Alice thought marrying attractive American Bennett Van Cleve would be her ticket out of her stifling life in England. But when she and Bennett settle in Baileyville, Kentucky, she realizes that her life consists of nothing more than staying in their giant house all day and getting yelled at by his unpleasant father, who owns a coal mine. She’s just about to resign herself to a life of boredom when an opportunity presents itself in the form of a traveling horseback library—an initiative from Eleanor Roosevelt meant to counteract the devastating effects of the Depression by focusing on literacy and learning. Much to the dismay of her husband and father-in-law, Alice signs up and soon learns the ropes from the library’s leader, Margery. Margery doesn’t care what anyone thinks of her, rejects marriage, and would rather be on horseback than in a kitchen. And even though all this makes Margery a town pariah, Alice quickly grows to like her. Along with several other women (including one black woman, Sophia, whose employment causes controversy in a town that doesn’t believe black and white people should be allowed to use the same library), Margery and Alice supply magazines, Bible stories, and copies of books like Little Women to the largely poor residents who live in remote areas. Alice spends long days in terrible weather on horseback, but she finally feels happy in her new life in Kentucky, even as her marriage to Bennett is failing. But her powerful father-in-law doesn’t care for Alice’s job or Margery’s lifestyle, and he’ll stop at nothing to shut their library down. Basing her novel on the true story of the Pack Horse Library Project established by the Works Progress Administration in the 1930s, Moyes (Still Me, 2018, etc.) brings an often forgotten slice of history to life. She writes about Kentucky with lush descriptions of the landscape and tender respect for the townspeople, most of whom are poor, uneducated, and grateful for the chance to learn. Although Alice and Margery both have their own romances, the true power of the story is in the bonds between the women of the library. They may have different backgrounds, but their commitment to helping the people of Baileyville brings them together.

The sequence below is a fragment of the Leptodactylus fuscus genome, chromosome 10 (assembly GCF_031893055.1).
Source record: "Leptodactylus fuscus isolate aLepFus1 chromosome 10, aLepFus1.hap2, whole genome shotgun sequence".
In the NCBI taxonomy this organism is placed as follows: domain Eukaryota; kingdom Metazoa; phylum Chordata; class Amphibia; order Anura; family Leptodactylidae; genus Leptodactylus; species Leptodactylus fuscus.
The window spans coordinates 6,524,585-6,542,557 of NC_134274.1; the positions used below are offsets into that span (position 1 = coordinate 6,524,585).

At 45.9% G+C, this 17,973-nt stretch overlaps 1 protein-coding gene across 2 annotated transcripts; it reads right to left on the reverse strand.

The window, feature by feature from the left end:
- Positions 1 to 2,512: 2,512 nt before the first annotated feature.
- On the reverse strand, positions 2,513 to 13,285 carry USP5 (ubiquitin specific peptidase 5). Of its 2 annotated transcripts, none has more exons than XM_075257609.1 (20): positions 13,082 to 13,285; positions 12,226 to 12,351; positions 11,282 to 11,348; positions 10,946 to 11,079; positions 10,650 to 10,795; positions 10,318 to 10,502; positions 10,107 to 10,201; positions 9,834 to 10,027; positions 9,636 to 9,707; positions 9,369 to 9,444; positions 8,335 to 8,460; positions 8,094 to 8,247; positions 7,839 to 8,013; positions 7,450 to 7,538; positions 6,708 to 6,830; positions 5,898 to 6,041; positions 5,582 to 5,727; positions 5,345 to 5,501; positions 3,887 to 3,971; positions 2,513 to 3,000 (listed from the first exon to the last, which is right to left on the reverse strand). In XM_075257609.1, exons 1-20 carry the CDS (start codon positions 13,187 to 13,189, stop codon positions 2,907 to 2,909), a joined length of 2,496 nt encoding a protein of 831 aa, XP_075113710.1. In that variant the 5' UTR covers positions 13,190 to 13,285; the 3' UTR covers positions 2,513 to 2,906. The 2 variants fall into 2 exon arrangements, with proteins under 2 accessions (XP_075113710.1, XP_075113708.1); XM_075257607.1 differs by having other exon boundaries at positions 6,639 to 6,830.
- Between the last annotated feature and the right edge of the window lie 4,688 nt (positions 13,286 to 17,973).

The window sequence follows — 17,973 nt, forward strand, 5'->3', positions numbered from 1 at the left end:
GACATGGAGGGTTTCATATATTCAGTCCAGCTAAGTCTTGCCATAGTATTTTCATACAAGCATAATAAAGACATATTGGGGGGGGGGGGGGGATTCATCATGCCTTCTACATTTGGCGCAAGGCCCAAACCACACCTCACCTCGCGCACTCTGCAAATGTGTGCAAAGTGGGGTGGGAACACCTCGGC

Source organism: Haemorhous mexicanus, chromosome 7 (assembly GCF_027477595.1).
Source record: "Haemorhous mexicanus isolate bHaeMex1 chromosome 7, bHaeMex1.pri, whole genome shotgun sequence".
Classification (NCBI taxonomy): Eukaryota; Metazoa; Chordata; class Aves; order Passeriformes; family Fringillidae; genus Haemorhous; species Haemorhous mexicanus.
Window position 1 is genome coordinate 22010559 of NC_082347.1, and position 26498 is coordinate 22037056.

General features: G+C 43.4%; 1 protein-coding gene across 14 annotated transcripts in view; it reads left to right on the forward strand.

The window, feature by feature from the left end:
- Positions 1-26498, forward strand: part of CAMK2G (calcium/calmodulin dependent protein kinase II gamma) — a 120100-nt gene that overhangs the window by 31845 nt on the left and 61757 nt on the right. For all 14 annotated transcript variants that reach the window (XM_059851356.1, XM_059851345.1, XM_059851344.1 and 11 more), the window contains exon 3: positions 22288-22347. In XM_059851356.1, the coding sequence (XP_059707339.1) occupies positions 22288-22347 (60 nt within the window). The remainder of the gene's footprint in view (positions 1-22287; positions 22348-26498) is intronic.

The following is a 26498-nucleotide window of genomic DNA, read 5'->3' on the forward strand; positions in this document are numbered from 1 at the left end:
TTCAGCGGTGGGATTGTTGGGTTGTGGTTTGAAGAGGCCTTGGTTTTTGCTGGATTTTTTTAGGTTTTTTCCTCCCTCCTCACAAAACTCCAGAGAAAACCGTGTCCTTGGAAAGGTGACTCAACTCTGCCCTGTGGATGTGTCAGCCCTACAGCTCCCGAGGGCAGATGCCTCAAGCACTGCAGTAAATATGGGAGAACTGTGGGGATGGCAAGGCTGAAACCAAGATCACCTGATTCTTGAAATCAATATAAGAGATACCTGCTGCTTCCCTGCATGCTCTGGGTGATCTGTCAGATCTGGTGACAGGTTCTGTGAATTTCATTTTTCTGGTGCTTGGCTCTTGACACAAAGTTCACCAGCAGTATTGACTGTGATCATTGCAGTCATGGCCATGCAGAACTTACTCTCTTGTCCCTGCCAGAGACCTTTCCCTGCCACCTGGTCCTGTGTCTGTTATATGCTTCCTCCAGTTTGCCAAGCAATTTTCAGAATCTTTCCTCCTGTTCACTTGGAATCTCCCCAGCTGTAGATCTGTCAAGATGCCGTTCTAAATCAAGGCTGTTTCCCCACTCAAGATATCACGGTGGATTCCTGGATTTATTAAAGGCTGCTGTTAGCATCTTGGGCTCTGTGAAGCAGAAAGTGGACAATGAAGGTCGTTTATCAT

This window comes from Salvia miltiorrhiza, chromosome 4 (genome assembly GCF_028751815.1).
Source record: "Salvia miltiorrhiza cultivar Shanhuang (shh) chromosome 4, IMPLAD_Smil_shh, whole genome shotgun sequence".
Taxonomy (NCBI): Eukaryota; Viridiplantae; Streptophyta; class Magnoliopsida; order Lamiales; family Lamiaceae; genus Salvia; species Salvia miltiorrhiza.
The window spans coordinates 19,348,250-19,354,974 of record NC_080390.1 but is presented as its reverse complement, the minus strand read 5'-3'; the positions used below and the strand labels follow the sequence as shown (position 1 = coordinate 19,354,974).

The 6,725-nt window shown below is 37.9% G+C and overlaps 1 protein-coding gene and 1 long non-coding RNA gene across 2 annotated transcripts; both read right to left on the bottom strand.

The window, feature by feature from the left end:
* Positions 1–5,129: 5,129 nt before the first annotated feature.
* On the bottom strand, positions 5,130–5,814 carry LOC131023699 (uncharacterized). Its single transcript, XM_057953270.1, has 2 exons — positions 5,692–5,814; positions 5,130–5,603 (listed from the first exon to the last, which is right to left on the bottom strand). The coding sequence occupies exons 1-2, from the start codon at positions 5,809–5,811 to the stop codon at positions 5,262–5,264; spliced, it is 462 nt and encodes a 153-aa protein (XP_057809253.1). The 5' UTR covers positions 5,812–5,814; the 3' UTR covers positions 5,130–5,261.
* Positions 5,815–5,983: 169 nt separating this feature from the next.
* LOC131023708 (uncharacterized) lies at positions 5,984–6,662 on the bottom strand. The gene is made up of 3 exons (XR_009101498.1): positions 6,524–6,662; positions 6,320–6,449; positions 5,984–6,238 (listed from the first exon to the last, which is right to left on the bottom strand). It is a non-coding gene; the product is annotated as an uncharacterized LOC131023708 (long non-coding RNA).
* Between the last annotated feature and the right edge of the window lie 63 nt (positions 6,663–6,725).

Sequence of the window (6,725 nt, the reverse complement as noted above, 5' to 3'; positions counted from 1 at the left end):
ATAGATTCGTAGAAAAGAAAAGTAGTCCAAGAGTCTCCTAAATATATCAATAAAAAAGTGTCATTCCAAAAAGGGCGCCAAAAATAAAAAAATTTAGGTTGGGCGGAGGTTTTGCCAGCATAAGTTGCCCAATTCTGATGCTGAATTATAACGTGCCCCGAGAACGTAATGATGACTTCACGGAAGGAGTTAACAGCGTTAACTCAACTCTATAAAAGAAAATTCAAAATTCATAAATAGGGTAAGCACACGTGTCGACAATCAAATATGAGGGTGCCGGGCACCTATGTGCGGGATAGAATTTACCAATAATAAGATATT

A love letter to the power of books and friendship.

Pub Date: Oct. 8, 2019

ISBN: 978-0-399-56248-8

Page Count: 400

Publisher: Pamela Dorman/Viking

Review Posted Online: July 1, 2019

Kirkus Reviews Issue: Aug. 1, 2019

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A strict report, worthy of sympathy.

THE CATCHER IN THE RYE

A violent surfacing of adolescence (which has little in common with Tarkington's earlier, broadly comic, Seventeen) has a compulsive impact.

"Nobody big except me" is the dream world of Holden Caulfield and his first person story is down to the basic, drab English of the pre-collegiate. For Holden is now being bounced from fancy prep, and, after a vicious evening with hall- and roommates, heads for New York to try to keep his latest failure from his parents. He tries to have a wild evening (all he does is pay the check), is terrorized by the hotel elevator man and his on-call whore, has a date with a girl he likes—and hates, sees his 10 year old sister, Phoebe. He also visits a sympathetic English teacher after trying on a drunken session, and when he keeps his date with Phoebe, who turns up with her suitcase to join him on his flight, he heads home to a hospital siege. This is tender and true, and impossible, in its picture of the old hells of young boys, the lonesomeness and tentative attempts to be mature and secure, the awful block between youth and being grown-up, the fright and sickness that humans and their behavior cause the challenging, the dramatization of the big bang. It is a sorry little worm's view of the off-beat of adult pressure, of contemporary strictures and conformity, of sentiment….

A strict report, worthy of sympathy.

Pub Date: June 15, 1951

ISBN: 0316769177

Page Count: -

Publisher: Little, Brown

Review Posted Online: Nov. 2, 2011

Kirkus Reviews Issue: June 15, 1951